The next generation of arms control negotiators and implementors will face a drastically different, more complicated and contentious information environment than when the United States last negotiated a strategic nuclear arms control agreement (New START) in 2009. In the past decade, disinformation has been used to undermine arms control norms and institutions. Russia, for example, has utilized disinformation to attempt to cover direct violations of the Chemical Weapons Convention (CWC) and to frustrate the ability of the Organization for the Prohibition of Chemical Weapons (OPCW) to investigate noncompliance with the treaty. Russia violated the CWC with its use of a chemical agent Novichok in the United Kingdom (and once more against Russian opposition leader Alexei Navalny) and then employed numerous and conflicting narratives spread and amplified by Russia and its media disinformation ecosystem to sow confusion and attempt deniability. Russia also undercut and weakened the CWC’s mechanism for verification and attribution in the aftermath of chemical weapons use in the Syrian civil conflict. Disinformation efforts by Syria and its Russian ally sought to undermine the OPCW’s efforts to investigate the attacks (and ultimately attribute them to Damascus). Russia also sought to supplement this disinformation campaign with an attempted cyber-attack on OPCW headquarters. The Kremlin’s ongoing disinformation campaign to obfuscate illegal use of chemical weapons by itself and its proxies, together with its efforts to hamstring the OPCW, raises fundamental questions about Russia’s willingness to comply with the CWC and other arms control agreements.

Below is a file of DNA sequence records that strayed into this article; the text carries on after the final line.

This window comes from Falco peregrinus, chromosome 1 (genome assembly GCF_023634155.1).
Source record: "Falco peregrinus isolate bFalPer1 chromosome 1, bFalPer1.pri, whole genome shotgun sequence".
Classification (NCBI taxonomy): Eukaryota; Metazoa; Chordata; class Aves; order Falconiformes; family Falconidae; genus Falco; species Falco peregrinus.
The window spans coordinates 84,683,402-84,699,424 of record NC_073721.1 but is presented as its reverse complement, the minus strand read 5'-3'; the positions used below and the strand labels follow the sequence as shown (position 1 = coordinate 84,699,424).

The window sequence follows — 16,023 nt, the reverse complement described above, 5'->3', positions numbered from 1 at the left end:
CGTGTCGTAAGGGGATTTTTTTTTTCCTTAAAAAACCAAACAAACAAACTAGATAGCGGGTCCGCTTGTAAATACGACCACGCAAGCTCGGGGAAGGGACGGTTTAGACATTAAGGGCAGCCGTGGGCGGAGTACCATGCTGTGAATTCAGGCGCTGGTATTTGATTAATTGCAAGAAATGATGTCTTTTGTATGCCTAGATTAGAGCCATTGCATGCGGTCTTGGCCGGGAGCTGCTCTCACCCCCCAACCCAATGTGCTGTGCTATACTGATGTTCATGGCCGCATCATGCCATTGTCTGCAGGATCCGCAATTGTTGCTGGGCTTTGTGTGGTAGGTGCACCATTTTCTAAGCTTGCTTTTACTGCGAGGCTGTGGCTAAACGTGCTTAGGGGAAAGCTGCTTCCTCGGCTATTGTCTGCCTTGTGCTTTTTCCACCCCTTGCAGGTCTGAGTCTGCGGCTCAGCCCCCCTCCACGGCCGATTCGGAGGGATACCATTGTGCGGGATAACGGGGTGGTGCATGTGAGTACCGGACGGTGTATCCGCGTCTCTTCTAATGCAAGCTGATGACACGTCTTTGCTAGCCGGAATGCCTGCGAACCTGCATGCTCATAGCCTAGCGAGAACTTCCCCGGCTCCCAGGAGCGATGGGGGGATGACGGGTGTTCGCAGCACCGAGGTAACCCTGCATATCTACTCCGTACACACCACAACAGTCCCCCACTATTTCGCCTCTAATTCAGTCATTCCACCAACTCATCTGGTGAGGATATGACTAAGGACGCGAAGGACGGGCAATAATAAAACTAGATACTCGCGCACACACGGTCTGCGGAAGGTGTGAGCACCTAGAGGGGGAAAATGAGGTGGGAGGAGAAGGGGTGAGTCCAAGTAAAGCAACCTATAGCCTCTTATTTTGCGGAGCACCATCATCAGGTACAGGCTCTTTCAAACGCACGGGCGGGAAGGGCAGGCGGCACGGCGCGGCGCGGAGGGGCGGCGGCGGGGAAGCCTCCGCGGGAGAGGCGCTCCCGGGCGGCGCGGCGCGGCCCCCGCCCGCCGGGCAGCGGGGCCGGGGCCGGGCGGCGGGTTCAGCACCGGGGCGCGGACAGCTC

In an era of disinformation, the United States must consider how competitors on the other side of the negotiating table will manipulate information to gain leverage, such as by mischaracterizing US negotiating positions to scare US allies and convince third parties the United States seeks outcomes that would harm their interests.

The propagation and dissemination of this type of disinformation poses a serious challenge to future arms control initiatives, as some level of trust is required at every stage of a treaty’s life cycle, to include its negotiation, ratification, implementation, and verification. Past arms control challenges of validating and verifying data on state arsenals will exist alongside new tools for broadcasting propaganda and manipulating and fabricating information.